Caritas Italy continues to respond to families left homeless by the magnitude-6.0 earthquake that shook northern Italy last weekend. The quake was the worst to hit the country since the L’Aquila tremor killed nearly 300 people in central Italy in 2009. Don Francis Soddu, director of Caritas Italiana, has been visiting the affected area, the dioceses are most affected are Modena, Bologna and Ferrara. Soddu stresses that Caritas’ existing network of relationships helped it get involved immediately through the local dioceses. “People have confidence in solidarity here. The network of charity in Italy has always mobilized and been a source of generosity and good will.” In the area of Emilia-Romagna, Caritas is setting up a center to match people’s needs with what has been given. Volunteers are talking to the affected people and finding out what is most urgently needed. Caritas Italy reports that there is still much fear about aftershocks. [...]
An earthquake in northern Italy has killed at least seven people, caused serious damage to buildings in several towns and left about 3000 people homeless. The magnitude-6.0 quake struck in the middle of Saturday night, about 35km north of the city of Bologna. Caritas Italy’s Director Don Francesco Soddu immediately traveled to the affected area. He said, “We’re close to the people in prayer and to particular the families of the victims. We will support the local church in providing aid.” Pope Benedict XVI said that he was “spiritually close to those affected by this calamity" during his regular Sunday Angelus greeting in St. Peter’s Square. Don Soddu discussed the response with local Caritas staff, inculding the directors of Caritas Emilia-Romagna, Modena and Bologna and Arcbishop Paolo Rabitti of Ferrara-Comacchio. Local Caritas staff members are ready to provide shelter and first aid. The quake was the worst to hit the country since the L'Aquila [...]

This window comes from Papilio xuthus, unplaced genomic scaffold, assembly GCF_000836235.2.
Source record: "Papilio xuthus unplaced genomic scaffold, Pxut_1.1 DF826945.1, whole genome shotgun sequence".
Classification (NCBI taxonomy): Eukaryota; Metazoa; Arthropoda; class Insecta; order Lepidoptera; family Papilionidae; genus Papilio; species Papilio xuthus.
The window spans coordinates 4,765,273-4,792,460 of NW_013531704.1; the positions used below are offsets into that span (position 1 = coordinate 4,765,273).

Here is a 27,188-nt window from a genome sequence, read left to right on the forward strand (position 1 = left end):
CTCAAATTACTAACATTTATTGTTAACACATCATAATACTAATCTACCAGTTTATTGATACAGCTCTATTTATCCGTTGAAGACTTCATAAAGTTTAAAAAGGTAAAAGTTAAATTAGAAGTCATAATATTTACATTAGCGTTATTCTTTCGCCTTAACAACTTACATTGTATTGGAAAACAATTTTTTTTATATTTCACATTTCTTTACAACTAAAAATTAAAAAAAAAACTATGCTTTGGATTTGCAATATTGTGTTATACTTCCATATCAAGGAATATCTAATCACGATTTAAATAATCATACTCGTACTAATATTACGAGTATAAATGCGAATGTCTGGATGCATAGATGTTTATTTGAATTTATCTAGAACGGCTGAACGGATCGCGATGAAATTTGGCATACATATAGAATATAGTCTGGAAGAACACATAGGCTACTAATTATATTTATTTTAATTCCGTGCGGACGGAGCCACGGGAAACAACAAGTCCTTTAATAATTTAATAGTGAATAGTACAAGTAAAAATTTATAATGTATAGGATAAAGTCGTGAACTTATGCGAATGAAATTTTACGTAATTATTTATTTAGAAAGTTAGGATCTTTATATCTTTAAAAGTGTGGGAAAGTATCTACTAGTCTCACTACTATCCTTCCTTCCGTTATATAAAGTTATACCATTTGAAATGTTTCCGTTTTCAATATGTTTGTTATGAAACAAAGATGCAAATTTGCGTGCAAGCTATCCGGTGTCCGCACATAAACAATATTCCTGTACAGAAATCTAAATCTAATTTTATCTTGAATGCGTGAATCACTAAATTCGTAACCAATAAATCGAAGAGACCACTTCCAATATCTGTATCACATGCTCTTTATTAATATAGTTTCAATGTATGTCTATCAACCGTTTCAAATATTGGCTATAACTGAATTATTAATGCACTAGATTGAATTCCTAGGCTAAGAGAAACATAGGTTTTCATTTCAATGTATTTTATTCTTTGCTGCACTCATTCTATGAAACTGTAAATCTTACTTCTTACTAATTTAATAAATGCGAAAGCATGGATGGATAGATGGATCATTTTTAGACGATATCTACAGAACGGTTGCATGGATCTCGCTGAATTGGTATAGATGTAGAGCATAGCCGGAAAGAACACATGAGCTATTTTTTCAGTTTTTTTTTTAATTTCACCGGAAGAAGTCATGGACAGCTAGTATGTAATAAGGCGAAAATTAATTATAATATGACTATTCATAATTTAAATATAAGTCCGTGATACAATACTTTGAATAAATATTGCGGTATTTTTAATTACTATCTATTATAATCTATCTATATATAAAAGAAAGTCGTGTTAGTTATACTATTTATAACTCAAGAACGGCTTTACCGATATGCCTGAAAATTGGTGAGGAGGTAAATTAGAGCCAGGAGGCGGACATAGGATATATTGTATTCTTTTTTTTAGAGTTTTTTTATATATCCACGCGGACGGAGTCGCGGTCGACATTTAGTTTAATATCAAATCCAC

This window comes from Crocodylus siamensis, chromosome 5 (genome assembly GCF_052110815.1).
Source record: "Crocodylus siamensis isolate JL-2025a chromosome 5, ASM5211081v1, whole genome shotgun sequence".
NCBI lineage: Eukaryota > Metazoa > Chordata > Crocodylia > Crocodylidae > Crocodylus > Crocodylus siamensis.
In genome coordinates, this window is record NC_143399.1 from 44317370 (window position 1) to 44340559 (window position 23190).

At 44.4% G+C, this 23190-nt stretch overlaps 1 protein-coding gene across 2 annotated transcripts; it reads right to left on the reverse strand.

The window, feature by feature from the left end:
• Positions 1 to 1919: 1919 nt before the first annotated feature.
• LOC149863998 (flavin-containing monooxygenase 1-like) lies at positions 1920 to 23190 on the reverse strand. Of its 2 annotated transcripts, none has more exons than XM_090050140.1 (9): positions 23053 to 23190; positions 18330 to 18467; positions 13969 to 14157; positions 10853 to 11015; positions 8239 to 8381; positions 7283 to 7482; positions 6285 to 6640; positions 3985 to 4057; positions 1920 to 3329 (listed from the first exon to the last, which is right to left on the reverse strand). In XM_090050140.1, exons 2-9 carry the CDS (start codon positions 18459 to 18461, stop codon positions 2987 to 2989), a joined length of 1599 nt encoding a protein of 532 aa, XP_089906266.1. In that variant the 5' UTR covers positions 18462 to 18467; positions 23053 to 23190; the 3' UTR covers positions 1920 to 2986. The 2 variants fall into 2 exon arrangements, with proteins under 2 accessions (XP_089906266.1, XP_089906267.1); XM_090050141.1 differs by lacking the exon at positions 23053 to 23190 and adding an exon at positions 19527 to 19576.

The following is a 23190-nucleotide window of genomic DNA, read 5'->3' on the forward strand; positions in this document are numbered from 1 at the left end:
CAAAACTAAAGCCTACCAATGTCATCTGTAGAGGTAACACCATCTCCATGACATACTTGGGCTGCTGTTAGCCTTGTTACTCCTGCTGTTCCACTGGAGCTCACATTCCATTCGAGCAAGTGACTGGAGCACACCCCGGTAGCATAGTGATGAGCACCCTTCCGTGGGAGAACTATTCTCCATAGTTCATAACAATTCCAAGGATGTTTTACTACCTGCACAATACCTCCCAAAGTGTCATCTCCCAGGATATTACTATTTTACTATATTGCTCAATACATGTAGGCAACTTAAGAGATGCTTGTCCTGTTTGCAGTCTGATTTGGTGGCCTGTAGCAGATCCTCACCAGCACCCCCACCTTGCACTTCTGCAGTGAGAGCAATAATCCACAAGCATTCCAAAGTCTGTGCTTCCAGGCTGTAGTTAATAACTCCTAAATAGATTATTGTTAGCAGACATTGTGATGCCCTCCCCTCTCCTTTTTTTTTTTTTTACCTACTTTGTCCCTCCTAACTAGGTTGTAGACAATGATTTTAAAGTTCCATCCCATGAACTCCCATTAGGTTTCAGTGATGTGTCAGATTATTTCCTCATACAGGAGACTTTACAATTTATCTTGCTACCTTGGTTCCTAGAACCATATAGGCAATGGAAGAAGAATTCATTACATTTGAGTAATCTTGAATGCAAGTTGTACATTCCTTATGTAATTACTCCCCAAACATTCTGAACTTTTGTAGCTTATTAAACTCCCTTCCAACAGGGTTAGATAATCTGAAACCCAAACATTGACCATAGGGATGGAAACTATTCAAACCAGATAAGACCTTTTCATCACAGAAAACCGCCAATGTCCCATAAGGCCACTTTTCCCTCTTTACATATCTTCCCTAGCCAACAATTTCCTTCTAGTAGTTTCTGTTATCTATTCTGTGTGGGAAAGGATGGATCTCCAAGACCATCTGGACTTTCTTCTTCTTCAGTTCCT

Every year, thousands of desperate migrants from Africa cross the Mediterranean, hoping to reach southern Europe. Caritas is focusing on their needs at the Migramed conference, held this week in Cagliari, Italy. Before trying to cross the Mediterranean, many of these migrants have already spent months travelling through Africa, often fleeing violence, poverty or hunger. They embark from Libya, Tunisia, Egypt, Morocco and Algeria, with some migrants detained for long periods in Libyan prisons before leaving for Italy or Malta. Their boat trips frequently fail. Some die in the sea, victims of bad weather. Others are sent back to their transit country after being intercepted by the Italian or Libyan navy.
Caritas is hosting a congress on Global Hunger and Sustainable Food Security - 1st and 2nd of June 2012 in Vienna Live stream from the Future without Hunger Conference. Cardinal Rodriguez about to speak. | Read the key note speech by Cardinal Rodriguez Maradiaga (pdf) 925 million people worldwide are starving. Every 12 seconds, a child dies of hunger. Hunger is not a natural event; it has social, economic and political causes. It is a global tragedy, more so because it is avoidable. Through this congress, Caritas is uniting people to start fighting together against hunger. The event will gather public authorities and decision-makers, academics, journalists and civil society representatives from the whole world. It will discuss all the challenges to food security today, such as the chronic causes of global hunger, global agricultural trade, armed conflicts, the effectiveness of development aid, food price speculation, land grabbing and agro-fuel policies, climate change, food waste, sustainable lifestyles [...]